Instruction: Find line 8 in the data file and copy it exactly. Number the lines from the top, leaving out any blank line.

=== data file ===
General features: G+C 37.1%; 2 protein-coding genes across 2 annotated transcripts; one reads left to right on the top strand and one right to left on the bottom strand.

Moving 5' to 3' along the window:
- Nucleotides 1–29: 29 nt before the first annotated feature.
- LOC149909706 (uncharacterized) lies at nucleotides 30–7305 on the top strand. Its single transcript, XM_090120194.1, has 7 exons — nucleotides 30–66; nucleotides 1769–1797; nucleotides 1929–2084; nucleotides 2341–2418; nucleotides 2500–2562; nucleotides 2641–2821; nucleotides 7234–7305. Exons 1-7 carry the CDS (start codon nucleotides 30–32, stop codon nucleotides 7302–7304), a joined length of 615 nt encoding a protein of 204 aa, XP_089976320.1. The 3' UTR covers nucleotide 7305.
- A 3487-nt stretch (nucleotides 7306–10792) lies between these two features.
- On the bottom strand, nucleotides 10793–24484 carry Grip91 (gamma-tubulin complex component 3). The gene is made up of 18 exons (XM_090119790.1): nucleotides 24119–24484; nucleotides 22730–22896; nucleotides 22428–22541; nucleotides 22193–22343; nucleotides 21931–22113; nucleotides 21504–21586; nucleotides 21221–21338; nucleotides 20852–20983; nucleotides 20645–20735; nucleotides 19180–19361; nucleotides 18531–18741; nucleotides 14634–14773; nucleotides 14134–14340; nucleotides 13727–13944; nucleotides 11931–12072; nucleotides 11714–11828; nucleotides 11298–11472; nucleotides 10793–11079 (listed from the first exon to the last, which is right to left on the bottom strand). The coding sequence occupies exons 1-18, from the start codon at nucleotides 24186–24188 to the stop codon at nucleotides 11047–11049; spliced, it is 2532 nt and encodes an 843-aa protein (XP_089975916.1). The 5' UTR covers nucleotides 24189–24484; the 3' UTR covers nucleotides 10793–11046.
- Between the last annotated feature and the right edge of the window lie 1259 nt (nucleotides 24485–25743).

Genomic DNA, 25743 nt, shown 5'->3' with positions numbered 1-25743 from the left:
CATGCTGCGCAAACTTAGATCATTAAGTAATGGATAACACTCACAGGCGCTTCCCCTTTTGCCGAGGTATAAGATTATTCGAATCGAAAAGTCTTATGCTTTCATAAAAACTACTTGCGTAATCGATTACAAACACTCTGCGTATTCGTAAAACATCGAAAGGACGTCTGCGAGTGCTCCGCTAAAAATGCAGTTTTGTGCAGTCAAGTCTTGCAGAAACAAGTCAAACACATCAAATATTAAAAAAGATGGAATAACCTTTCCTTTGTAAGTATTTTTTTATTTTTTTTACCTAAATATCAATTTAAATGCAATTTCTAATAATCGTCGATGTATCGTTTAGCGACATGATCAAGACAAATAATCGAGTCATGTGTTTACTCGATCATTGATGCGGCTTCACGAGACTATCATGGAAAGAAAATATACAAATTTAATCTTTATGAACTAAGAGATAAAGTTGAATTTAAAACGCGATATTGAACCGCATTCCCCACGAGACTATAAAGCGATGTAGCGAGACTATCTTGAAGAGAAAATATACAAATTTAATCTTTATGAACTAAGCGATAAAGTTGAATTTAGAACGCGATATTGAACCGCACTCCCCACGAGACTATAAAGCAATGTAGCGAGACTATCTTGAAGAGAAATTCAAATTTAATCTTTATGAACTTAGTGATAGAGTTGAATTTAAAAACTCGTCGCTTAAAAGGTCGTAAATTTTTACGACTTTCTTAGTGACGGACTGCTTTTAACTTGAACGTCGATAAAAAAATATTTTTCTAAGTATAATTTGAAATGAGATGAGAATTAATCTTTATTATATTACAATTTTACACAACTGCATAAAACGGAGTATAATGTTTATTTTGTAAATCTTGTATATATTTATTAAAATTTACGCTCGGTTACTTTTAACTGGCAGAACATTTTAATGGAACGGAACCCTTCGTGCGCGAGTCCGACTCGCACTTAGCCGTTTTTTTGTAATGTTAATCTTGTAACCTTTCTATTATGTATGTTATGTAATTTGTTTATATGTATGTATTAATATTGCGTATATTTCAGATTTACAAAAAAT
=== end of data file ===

Genomic DNA, 25743 nt, shown 5'->3' with positions numbered 1-25743 from the left: